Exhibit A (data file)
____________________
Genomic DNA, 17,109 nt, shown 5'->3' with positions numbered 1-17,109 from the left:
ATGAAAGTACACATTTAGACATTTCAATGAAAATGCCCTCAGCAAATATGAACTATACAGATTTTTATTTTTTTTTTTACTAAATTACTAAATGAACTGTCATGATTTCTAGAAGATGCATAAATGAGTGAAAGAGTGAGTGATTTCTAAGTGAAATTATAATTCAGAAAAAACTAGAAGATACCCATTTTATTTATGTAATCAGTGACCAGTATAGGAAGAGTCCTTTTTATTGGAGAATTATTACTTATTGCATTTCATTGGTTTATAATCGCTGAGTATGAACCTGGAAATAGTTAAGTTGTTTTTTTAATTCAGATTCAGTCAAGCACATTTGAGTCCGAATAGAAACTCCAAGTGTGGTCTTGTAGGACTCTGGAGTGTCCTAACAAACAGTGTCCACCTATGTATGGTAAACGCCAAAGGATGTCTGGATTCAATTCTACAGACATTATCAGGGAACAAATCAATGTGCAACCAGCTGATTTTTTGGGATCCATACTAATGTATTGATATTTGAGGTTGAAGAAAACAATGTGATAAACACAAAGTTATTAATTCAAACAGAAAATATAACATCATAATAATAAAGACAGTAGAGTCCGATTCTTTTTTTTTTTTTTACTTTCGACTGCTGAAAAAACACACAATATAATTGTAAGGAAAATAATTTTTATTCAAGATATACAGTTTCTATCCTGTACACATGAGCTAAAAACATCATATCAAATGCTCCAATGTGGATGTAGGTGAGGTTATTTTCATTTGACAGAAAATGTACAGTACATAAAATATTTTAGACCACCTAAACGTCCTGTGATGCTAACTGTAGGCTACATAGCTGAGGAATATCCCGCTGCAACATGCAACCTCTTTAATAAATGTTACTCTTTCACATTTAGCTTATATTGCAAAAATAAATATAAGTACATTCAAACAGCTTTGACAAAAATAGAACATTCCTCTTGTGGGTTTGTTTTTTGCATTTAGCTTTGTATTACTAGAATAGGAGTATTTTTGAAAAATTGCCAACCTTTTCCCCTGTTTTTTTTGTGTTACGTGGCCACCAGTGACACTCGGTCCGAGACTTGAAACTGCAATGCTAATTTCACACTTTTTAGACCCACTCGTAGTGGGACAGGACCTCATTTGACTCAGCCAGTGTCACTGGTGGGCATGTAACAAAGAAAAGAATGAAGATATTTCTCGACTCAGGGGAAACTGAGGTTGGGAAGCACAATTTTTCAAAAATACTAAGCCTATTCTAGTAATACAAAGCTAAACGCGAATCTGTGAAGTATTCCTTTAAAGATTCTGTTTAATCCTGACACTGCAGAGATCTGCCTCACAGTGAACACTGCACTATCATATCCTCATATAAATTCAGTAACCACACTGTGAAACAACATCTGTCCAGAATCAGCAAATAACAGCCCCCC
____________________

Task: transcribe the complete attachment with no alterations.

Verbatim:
Genomic DNA, 17,109 nt, shown 5'->3' with positions numbered 1-17,109 from the left:
ATGAAAGTACACATTTAGACATTTCAATGAAAATGCCCTCAGCAAATATGAACTATACAGATTTTTATTTTTTTTTTTACTAAATTACTAAATGAACTGTCATGATTTCTAGAAGATGCATAAATGAGTGAAAGAGTGAGTGATTTCTAAGTGAAATTATAATTCAGAAAAAACTAGAAGATACCCATTTTATTTATGTAATCAGTGACCAGTATAGGAAGAGTCCTTTTTATTGGAGAATTATTACTTATTGCATTTCATTGGTTTATAATCGCTGAGTATGAACCTGGAAATAGTTAAGTTGTTTTTTTAATTCAGATTCAGTCAAGCACATTTGAGTCCGAATAGAAACTCCAAGTGTGGTCTTGTAGGACTCTGGAGTGTCCTAACAAACAGTGTCCACCTATGTATGGTAAACGCCAAAGGATGTCTGGATTCAATTCTACAGACATTATCAGGGAACAAATCAATGTGCAACCAGCTGATTTTTTGGGATCCATACTAATGTATTGATATTTGAGGTTGAAGAAAACAATGTGATAAACACAAAGTTATTAATTCAAACAGAAAATATAACATCATAATAATAAAGACAGTAGAGTCCGATTCTTTTTTTTTTTTTTACTTTCGACTGCTGAAAAAACACACAATATAATTGTAAGGAAAATAATTTTTATTCAAGATATACAGTTTCTATCCTGTACACATGAGCTAAAAACATCATATCAAATGCTCCAATGTGGATGTAGGTGAGGTTATTTTCATTTGACAGAAAATGTACAGTACATAAAATATTTTAGACCACCTAAACGTCCTGTGATGCTAACTGTAGGCTACATAGCTGAGGAATATCCCGCTGCAACATGCAACCTCTTTAATAAATGTTACTCTTTCACATTTAGCTTATATTGCAAAAATAAATATAAGTACATTCAAACAGCTTTGACAAAAATAGAACATTCCTCTTGTGGGTTTGTTTTTTGCATTTAGCTTTGTATTACTAGAATAGGAGTATTTTTGAAAAATTGCCAACCTTTTCCCCTGTTTTTTTTGTGTTACGTGGCCACCAGTGACACTCGGTCCGAGACTTGAAACTGCAATGCTAATTTCACACTTTTTAGACCCACTCGTAGTGGGACAGGACCTCATTTGACTCAGCCAGTGTCACTGGTGGGCATGTAACAAAGAAAAGAATGAAGATATTTCTCGACTCAGGGGAAACTGAGGTTGGGAAGCACAATTTTTCAAAAATACTAAGCCTATTCTAGTAATACAAAGCTAAACGCGAATCTGTGAAGTATTCCTTTAAAGATTCTGTTTAATCCTGACACTGCAGAGATCTGCCTCACAGTGAACACTGCACTATCATATCCTCATATAAATTCAGTAACCACACTGTGAAACAACATCTGTCCAGAATCAGCAAATAACAGCCCCCC